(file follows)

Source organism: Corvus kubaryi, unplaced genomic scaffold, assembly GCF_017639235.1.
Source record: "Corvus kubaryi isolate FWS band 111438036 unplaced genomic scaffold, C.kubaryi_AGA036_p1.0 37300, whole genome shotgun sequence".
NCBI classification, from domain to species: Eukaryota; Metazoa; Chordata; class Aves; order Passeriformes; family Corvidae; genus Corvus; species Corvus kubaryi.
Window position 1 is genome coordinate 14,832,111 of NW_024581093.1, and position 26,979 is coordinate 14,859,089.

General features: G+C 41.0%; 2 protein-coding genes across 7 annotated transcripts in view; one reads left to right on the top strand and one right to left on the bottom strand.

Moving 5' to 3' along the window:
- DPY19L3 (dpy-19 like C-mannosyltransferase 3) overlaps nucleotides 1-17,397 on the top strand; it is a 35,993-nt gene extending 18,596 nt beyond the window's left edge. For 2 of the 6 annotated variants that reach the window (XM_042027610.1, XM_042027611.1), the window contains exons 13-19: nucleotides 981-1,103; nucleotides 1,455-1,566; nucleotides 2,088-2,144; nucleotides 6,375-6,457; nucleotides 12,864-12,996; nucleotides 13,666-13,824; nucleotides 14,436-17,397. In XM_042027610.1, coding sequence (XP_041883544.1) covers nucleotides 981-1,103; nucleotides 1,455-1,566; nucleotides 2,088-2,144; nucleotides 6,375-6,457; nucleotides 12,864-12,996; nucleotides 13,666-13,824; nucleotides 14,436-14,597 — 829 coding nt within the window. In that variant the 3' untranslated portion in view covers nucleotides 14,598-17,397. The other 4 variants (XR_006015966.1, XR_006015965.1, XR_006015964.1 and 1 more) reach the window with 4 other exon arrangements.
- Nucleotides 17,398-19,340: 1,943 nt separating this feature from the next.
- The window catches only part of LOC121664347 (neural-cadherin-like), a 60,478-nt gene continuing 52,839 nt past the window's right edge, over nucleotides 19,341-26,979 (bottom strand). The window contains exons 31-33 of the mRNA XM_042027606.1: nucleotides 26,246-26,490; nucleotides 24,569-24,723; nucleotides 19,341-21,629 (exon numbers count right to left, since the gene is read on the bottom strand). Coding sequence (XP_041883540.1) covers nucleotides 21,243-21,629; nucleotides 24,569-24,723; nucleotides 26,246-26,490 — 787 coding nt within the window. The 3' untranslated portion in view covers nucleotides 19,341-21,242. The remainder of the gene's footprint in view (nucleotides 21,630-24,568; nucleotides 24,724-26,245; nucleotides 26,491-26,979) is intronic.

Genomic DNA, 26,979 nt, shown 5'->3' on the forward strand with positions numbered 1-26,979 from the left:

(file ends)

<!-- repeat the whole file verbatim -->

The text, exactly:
Source organism: Corvus kubaryi, unplaced genomic scaffold, assembly GCF_017639235.1.
Source record: "Corvus kubaryi isolate FWS band 111438036 unplaced genomic scaffold, C.kubaryi_AGA036_p1.0 37300, whole genome shotgun sequence".
NCBI classification, from domain to species: Eukaryota; Metazoa; Chordata; class Aves; order Passeriformes; family Corvidae; genus Corvus; species Corvus kubaryi.
Window position 1 is genome coordinate 14,832,111 of NW_024581093.1, and position 26,979 is coordinate 14,859,089.

General features: G+C 41.0%; 2 protein-coding genes across 7 annotated transcripts in view; one reads left to right on the top strand and one right to left on the bottom strand.

Moving 5' to 3' along the window:
- DPY19L3 (dpy-19 like C-mannosyltransferase 3) overlaps nucleotides 1-17,397 on the top strand; it is a 35,993-nt gene extending 18,596 nt beyond the window's left edge. For 2 of the 6 annotated variants that reach the window (XM_042027610.1, XM_042027611.1), the window contains exons 13-19: nucleotides 981-1,103; nucleotides 1,455-1,566; nucleotides 2,088-2,144; nucleotides 6,375-6,457; nucleotides 12,864-12,996; nucleotides 13,666-13,824; nucleotides 14,436-17,397. In XM_042027610.1, coding sequence (XP_041883544.1) covers nucleotides 981-1,103; nucleotides 1,455-1,566; nucleotides 2,088-2,144; nucleotides 6,375-6,457; nucleotides 12,864-12,996; nucleotides 13,666-13,824; nucleotides 14,436-14,597 — 829 coding nt within the window. In that variant the 3' untranslated portion in view covers nucleotides 14,598-17,397. The other 4 variants (XR_006015966.1, XR_006015965.1, XR_006015964.1 and 1 more) reach the window with 4 other exon arrangements.
- Nucleotides 17,398-19,340: 1,943 nt separating this feature from the next.
- The window catches only part of LOC121664347 (neural-cadherin-like), a 60,478-nt gene continuing 52,839 nt past the window's right edge, over nucleotides 19,341-26,979 (bottom strand). The window contains exons 31-33 of the mRNA XM_042027606.1: nucleotides 26,246-26,490; nucleotides 24,569-24,723; nucleotides 19,341-21,629 (exon numbers count right to left, since the gene is read on the bottom strand). Coding sequence (XP_041883540.1) covers nucleotides 21,243-21,629; nucleotides 24,569-24,723; nucleotides 26,246-26,490 — 787 coding nt within the window. The 3' untranslated portion in view covers nucleotides 19,341-21,242. The remainder of the gene's footprint in view (nucleotides 21,630-24,568; nucleotides 24,724-26,245; nucleotides 26,491-26,979) is intronic.

Genomic DNA, 26,979 nt, shown 5'->3' on the forward strand with positions numbered 1-26,979 from the left: